Phase 3 of the WB (2008) GWO 250mb snr streamfunction composite anomaly plots best represents the global atmosphere. Similar to what was often observed during JFM 2008, remarkable for October, there is currently a strong positive phase of the Branstator (2002) circumglobal teleconnection. The latter includes my familiar statement of interhemispheric meridional symmetry of zonally symmetric zonal mean zonal wind flow anomalies.
Full disk satellite imagery and other tools show strong
Summarizing, with tropical-extratropical coupling, the GWO is still “calling the shots” and the MJO component is “going along for the ride”. Rossby wave energy dispersions (RWDs) continue to be zonally oriented, suggestive of dynamical processes involving the mountains (not discussed today) and AAM transports. Part of the positive global frictional torque is due to a strong trade wind surge (~10m/s anomalies) from the equatorial Dateline to roughly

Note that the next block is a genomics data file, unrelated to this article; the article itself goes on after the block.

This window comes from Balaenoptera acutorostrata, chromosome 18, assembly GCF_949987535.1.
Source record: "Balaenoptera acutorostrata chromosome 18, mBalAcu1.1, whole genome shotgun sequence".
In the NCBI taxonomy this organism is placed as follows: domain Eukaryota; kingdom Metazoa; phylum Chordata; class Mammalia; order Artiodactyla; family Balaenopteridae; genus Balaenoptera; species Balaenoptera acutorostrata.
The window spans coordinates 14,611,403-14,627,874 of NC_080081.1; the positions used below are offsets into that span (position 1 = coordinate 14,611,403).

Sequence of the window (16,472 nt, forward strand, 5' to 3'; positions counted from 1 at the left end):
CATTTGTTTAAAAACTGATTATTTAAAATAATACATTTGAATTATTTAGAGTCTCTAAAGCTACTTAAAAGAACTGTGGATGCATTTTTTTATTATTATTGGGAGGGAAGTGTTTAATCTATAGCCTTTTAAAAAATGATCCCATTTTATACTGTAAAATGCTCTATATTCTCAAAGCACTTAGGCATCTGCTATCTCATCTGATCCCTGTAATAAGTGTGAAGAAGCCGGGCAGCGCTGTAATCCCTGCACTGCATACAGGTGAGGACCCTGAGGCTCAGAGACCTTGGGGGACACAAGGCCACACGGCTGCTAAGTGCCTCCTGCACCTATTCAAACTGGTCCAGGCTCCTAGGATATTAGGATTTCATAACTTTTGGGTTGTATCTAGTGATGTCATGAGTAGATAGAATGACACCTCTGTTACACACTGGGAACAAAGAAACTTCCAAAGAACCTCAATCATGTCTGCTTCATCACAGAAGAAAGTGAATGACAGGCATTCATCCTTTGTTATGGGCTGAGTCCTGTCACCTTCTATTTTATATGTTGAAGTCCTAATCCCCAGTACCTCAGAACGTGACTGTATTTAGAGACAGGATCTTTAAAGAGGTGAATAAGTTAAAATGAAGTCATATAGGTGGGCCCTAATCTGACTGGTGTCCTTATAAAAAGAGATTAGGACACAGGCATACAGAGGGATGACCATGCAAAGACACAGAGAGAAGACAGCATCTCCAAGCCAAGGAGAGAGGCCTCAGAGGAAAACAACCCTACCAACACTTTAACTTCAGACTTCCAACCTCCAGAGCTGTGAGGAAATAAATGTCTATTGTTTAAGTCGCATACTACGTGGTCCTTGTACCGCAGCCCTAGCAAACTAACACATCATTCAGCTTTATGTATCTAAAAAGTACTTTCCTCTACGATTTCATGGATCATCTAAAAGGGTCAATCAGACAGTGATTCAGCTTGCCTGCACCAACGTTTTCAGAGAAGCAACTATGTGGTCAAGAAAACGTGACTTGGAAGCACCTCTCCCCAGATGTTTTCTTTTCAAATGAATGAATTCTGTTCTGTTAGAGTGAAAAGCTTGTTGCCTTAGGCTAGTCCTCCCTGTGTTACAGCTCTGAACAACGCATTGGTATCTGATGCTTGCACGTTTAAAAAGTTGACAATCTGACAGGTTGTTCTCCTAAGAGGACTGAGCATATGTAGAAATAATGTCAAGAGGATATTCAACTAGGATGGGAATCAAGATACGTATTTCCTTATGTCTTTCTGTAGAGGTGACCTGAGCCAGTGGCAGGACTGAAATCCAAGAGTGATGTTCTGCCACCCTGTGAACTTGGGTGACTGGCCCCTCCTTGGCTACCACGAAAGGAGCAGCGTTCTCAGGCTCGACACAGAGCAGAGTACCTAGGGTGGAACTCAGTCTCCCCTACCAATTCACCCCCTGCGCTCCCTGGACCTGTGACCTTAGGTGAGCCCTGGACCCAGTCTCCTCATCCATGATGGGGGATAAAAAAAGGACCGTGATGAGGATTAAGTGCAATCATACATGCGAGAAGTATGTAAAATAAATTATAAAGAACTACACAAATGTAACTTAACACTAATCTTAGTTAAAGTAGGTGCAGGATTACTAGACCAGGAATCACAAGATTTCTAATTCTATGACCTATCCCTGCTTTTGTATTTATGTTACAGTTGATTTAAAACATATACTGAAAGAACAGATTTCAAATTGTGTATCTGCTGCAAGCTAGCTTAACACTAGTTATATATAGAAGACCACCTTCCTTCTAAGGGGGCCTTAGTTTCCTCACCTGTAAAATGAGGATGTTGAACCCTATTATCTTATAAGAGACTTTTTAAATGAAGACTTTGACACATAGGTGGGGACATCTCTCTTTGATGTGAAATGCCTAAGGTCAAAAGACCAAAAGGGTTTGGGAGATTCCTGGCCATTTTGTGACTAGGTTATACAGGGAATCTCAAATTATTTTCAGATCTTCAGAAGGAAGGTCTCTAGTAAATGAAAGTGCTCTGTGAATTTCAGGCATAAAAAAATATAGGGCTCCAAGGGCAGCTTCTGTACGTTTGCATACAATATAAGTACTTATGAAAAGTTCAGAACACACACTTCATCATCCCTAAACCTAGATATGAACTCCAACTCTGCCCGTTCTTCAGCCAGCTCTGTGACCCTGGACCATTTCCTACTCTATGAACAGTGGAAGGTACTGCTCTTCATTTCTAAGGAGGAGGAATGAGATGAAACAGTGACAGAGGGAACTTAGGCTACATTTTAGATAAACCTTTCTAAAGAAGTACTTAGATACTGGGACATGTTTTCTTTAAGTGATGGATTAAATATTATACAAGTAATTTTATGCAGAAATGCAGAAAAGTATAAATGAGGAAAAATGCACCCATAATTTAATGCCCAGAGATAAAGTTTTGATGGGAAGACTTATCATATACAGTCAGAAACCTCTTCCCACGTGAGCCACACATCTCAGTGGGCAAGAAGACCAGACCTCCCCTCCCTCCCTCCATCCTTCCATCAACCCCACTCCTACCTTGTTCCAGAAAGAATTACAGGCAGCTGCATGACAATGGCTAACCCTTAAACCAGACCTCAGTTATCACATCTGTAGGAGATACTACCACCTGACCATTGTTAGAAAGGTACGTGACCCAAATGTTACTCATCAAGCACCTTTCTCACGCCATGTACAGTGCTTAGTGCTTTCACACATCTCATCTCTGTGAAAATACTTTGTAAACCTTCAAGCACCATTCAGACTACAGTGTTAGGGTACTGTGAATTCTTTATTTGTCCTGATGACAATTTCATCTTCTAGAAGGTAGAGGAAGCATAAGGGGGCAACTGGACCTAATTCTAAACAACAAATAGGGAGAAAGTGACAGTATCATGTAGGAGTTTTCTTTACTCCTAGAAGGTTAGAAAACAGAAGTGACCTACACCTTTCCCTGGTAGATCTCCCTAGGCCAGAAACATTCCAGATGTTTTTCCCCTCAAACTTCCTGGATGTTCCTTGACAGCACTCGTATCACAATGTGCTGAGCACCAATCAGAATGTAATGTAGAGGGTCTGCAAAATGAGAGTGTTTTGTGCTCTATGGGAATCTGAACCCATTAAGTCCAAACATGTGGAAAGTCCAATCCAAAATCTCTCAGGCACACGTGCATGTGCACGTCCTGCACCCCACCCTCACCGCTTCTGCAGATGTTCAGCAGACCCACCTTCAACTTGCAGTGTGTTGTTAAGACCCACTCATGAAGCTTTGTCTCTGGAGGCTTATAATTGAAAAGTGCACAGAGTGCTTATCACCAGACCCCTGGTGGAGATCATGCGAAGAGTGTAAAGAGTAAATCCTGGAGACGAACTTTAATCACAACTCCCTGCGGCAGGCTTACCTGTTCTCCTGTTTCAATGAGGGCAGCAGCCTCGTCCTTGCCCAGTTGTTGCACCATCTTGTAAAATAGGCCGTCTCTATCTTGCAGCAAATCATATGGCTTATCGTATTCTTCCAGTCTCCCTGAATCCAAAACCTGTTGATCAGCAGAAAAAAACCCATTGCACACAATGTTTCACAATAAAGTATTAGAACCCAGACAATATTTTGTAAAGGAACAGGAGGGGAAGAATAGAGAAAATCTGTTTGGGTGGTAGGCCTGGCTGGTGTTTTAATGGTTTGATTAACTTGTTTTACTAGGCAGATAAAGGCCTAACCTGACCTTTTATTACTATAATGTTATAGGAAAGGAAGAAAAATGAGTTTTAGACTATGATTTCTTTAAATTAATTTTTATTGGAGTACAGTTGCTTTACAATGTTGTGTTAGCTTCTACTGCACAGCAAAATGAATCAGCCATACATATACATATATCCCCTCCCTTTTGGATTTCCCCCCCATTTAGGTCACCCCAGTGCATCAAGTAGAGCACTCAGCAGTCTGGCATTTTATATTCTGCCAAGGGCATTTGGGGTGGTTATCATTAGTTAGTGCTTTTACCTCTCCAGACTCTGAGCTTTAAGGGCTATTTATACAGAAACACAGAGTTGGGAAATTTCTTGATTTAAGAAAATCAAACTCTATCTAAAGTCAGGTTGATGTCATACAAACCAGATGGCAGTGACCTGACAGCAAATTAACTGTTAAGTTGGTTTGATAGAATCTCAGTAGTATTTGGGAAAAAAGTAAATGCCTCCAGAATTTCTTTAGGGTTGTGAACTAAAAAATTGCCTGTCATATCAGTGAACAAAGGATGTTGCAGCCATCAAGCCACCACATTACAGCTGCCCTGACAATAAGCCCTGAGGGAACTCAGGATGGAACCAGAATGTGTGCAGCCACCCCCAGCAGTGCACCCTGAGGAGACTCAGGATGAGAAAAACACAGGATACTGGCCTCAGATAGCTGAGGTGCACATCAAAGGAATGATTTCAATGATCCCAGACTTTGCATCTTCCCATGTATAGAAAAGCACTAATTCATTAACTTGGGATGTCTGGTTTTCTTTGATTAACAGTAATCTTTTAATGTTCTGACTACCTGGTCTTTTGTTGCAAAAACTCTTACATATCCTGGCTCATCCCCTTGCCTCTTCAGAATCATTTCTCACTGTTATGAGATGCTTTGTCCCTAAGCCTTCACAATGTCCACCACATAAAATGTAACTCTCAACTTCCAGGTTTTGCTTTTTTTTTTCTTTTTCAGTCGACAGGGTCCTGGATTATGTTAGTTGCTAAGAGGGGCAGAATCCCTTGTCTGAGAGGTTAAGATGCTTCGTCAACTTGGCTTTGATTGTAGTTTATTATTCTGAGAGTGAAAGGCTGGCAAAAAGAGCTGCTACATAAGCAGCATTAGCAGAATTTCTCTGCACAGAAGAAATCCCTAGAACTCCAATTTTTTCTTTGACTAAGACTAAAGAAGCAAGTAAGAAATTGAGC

Worth repeating from my last posting, regardless of what happens, any statement about the outcome of the 2008-09 boreal cold season must consider roles of subseasonal variability and global tropical SSTs. “ENSO neutral” is a completely inaccurate description about the current weather-climate situation, and may be “until further notice”.
Like a week ago, I feel fairly confident where atmosphere will go during the next several weeks, and there is little change in my thinking. My feeling is that the